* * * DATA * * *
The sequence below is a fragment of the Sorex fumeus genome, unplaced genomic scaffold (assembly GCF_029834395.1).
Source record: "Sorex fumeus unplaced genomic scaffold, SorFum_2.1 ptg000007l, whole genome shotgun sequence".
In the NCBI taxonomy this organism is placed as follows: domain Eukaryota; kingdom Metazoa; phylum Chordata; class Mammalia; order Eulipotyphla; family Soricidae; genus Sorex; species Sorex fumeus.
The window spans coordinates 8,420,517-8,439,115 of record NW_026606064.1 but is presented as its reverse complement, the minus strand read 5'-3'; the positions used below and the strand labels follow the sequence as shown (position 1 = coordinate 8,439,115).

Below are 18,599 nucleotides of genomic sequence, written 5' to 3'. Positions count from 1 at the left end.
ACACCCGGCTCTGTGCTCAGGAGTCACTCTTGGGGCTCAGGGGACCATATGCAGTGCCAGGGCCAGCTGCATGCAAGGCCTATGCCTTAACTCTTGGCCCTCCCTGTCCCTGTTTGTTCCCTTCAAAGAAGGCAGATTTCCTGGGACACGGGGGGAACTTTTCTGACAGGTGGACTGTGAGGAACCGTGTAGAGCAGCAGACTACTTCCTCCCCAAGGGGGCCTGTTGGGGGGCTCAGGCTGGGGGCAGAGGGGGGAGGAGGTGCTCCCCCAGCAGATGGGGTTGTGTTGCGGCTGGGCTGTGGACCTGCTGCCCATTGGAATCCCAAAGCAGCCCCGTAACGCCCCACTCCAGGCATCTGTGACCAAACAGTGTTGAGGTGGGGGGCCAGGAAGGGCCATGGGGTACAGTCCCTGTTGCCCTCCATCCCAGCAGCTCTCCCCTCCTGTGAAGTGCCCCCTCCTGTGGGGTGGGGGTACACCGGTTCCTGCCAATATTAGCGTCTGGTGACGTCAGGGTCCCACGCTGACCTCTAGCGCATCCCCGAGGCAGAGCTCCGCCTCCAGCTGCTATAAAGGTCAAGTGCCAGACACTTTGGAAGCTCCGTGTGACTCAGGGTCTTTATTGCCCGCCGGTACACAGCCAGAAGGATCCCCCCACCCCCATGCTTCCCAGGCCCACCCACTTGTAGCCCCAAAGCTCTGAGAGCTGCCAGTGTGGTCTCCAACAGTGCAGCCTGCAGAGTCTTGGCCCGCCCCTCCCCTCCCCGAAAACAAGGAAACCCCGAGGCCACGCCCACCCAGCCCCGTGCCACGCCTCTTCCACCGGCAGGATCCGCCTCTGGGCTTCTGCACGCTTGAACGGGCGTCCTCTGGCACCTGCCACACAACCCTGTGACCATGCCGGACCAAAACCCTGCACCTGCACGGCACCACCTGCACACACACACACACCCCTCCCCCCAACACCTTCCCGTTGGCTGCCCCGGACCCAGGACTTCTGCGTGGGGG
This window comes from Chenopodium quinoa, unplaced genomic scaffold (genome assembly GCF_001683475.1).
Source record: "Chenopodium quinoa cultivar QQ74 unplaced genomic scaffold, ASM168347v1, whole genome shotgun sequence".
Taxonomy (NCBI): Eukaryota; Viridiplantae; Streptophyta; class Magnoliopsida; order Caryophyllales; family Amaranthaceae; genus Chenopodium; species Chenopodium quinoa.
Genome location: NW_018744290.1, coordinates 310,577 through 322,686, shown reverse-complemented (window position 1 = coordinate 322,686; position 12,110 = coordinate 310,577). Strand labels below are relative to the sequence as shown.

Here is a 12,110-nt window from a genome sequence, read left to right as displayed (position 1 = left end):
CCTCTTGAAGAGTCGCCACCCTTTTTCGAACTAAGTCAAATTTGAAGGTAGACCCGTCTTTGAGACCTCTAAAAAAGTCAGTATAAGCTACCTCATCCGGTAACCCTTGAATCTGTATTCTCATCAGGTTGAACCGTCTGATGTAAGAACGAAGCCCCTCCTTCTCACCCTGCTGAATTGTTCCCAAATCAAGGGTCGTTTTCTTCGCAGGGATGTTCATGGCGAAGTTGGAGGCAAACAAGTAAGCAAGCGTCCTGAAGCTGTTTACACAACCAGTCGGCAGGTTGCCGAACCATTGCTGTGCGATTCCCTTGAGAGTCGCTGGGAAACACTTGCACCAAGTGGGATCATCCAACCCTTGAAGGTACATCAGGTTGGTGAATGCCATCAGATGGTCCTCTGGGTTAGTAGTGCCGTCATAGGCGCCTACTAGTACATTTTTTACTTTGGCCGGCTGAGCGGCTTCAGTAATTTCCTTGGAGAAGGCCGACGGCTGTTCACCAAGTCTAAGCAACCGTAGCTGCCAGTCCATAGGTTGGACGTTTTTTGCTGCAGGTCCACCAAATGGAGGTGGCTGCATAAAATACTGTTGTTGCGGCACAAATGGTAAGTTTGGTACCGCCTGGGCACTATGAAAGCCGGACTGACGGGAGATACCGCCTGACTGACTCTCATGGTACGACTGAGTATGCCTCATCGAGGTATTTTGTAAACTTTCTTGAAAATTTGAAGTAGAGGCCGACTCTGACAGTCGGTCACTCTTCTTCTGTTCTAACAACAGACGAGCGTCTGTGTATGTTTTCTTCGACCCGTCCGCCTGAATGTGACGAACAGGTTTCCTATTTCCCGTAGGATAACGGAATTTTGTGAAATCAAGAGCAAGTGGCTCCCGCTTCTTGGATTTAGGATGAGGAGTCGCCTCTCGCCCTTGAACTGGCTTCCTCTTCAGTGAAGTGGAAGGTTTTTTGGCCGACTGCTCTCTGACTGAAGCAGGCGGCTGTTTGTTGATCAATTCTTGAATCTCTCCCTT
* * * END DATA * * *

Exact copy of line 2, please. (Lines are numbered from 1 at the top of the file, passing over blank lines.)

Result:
Source record: "Sorex fumeus unplaced genomic scaffold, SorFum_2.1 ptg000007l, whole genome shotgun sequence".